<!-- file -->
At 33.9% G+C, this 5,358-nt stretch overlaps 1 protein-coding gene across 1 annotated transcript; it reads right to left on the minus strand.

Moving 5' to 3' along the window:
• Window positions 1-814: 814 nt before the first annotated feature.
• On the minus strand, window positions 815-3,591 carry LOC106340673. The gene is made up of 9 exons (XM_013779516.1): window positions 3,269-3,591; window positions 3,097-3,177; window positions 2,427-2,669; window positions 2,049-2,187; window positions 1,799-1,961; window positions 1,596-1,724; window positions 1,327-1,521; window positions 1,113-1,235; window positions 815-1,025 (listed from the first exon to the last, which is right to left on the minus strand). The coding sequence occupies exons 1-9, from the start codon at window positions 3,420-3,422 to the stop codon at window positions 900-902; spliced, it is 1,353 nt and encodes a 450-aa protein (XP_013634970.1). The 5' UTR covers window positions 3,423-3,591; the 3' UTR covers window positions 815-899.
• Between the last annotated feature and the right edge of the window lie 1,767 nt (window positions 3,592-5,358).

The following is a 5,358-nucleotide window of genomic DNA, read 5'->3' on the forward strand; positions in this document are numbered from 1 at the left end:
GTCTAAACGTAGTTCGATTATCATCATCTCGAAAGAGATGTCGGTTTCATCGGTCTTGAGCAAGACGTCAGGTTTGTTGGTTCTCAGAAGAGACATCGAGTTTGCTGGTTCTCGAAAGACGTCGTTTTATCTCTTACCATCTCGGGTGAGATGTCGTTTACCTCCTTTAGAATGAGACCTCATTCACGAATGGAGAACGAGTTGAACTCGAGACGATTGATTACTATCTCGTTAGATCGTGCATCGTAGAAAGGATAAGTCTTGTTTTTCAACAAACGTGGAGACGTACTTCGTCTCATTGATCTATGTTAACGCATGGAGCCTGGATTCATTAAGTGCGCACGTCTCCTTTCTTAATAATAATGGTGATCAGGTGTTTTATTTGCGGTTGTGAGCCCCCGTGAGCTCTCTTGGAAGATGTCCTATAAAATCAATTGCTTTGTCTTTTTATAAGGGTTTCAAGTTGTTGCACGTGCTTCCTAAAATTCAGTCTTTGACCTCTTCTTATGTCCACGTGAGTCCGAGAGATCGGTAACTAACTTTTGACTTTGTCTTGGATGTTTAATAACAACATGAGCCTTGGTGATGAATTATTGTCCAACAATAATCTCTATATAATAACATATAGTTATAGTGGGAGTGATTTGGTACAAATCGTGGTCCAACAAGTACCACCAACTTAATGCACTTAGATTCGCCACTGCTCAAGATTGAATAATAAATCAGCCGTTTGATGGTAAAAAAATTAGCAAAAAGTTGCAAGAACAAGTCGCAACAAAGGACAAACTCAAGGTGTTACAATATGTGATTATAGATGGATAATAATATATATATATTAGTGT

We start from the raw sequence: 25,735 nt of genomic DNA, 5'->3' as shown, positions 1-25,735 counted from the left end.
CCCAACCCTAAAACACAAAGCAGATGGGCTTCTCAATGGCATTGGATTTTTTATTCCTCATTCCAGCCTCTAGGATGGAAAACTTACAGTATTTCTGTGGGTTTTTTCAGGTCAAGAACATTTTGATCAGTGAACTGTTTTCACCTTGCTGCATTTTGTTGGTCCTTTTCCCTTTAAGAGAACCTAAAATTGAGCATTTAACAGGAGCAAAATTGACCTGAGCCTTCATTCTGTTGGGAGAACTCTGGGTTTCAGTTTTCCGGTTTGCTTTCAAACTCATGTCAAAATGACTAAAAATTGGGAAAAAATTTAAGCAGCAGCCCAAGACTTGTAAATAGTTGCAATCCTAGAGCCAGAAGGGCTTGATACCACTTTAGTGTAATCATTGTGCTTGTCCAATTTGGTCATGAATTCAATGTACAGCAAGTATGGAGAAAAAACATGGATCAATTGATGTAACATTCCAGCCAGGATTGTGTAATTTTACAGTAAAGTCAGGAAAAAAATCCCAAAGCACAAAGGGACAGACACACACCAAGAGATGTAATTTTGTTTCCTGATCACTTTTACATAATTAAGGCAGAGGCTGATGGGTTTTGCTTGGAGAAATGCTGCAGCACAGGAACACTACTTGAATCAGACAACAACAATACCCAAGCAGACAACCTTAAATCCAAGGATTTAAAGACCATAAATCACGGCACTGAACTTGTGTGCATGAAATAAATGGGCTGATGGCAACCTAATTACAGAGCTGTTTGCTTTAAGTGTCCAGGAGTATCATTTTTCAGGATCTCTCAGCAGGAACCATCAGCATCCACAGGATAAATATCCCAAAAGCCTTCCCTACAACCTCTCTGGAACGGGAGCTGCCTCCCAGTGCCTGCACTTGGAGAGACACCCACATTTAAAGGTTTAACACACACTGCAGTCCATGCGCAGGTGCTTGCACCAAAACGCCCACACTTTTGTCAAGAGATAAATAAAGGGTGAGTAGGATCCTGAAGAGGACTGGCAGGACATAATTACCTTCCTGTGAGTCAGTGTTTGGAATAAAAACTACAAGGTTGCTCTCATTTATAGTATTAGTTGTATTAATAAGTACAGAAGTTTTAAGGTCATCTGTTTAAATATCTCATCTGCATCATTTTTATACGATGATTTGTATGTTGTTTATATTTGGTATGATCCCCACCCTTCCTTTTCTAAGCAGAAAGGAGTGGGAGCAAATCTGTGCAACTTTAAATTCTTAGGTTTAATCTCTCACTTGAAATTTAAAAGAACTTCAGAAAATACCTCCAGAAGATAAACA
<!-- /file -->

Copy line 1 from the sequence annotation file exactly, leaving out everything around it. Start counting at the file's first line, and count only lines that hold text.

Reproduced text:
At 33.9% G+C, this 5,358-nt stretch overlaps 1 protein-coding gene across 1 annotated transcript; it reads right to left on the minus strand.